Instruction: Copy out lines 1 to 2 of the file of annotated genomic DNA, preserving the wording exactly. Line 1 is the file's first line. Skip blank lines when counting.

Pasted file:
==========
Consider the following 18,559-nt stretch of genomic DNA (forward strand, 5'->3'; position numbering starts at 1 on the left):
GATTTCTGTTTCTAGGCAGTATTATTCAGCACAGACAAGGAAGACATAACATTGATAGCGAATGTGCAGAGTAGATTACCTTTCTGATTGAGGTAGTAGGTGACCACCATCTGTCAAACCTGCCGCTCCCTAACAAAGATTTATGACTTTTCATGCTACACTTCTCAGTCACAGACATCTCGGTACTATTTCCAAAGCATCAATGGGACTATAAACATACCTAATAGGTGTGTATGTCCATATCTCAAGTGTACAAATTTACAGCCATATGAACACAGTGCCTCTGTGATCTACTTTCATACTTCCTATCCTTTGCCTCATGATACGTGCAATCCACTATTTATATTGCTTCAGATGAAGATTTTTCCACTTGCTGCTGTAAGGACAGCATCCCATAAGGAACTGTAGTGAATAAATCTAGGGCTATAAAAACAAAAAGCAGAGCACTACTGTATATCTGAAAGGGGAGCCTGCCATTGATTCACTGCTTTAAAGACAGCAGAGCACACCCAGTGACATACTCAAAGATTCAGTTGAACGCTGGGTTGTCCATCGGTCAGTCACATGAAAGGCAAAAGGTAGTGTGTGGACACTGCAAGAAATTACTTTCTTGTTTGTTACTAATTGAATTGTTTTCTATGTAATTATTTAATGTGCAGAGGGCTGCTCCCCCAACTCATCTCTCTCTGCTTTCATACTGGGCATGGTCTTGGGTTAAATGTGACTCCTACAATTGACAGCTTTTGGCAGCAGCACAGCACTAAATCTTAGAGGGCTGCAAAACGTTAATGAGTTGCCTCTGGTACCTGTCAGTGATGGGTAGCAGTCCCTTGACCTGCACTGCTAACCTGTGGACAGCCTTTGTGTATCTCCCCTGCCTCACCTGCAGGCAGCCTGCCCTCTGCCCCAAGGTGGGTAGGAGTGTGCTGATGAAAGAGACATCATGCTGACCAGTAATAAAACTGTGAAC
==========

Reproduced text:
Consider the following 18,559-nt stretch of genomic DNA (forward strand, 5'->3'; position numbering starts at 1 on the left):
GATTTCTGTTTCTAGGCAGTATTATTCAGCACAGACAAGGAAGACATAACATTGATAGCGAATGTGCAGAGTAGATTACCTTTCTGATTGAGGTAGTAGGTGACCACCATCTGTCAAACCTGCCGCTCCCTAACAAAGATTTATGACTTTTCATGCTACACTTCTCAGTCACAGACATCTCGGTACTATTTCCAAAGCATCAATGGGACTATAAACATACCTAATAGGTGTGTATGTCCATATCTCAAGTGTACAAATTTACAGCCATATGAACACAGTGCCTCTGTGATCTACTTTCATACTTCCTATCCTTTGCCTCATGATACGTGCAATCCACTATTTATATTGCTTCAGATGAAGATTTTTCCACTTGCTGCTGTAAGGACAGCATCCCATAAGGAACTGTAGTGAATAAATCTAGGGCTATAAAAACAAAAAGCAGAGCACTACTGTATATCTGAAAGGGGAGCCTGCCATTGATTCACTGCTTTAAAGACAGCAGAGCACACCCAGTGACATACTCAAAGATTCAGTTGAACGCTGGGTTGTCCATCGGTCAGTCACATGAAAGGCAAAAGGTAGTGTGTGGACACTGCAAGAAATTACTTTCTTGTTTGTTACTAATTGAATTGTTTTCTATGTAATTATTTAATGTGCAGAGGGCTGCTCCCCCAACTCATCTCTCTCTGCTTTCATACTGGGCATGGTCTTGGGTTAAATGTGACTCCTACAATTGACAGCTTTTGGCAGCAGCACAGCACTAAATCTTAGAGGGCTGCAAAACGTTAATGAGTTGCCTCTGGTACCTGTCAGTGATGGGTAGCAGTCCCTTGACCTGCACTGCTAACCTGTGGACAGCCTTTGTGTATCTCCCCTGCCTCACCTGCAGGCAGCCTGCCCTCTGCCCCAAGGTGGGTAGGAGTGTGCTGATGAAAGAGACATCATGCTGACCAGTAATAAAACTGTGAAC